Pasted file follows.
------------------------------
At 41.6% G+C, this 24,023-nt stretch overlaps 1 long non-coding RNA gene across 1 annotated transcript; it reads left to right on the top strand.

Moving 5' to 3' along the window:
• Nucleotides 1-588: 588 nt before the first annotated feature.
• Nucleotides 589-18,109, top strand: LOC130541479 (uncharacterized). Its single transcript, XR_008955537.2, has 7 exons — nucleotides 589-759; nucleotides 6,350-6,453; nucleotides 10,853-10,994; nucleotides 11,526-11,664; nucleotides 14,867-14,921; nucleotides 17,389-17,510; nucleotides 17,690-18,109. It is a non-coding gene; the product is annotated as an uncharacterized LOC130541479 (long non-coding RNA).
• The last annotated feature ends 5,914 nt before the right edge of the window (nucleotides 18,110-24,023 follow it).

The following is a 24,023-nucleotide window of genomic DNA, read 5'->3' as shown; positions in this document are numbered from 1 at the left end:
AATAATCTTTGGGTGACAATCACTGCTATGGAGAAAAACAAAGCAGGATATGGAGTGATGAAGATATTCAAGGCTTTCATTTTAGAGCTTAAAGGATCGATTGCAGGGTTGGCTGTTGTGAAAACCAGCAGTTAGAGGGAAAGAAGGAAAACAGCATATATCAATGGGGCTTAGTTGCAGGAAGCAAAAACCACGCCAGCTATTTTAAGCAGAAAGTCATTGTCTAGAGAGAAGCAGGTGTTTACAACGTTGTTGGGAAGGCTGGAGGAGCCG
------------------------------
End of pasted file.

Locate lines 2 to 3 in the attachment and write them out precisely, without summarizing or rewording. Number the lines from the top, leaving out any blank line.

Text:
Moving 5' to 3' along the window:
• Nucleotides 1-588: 588 nt before the first annotated feature.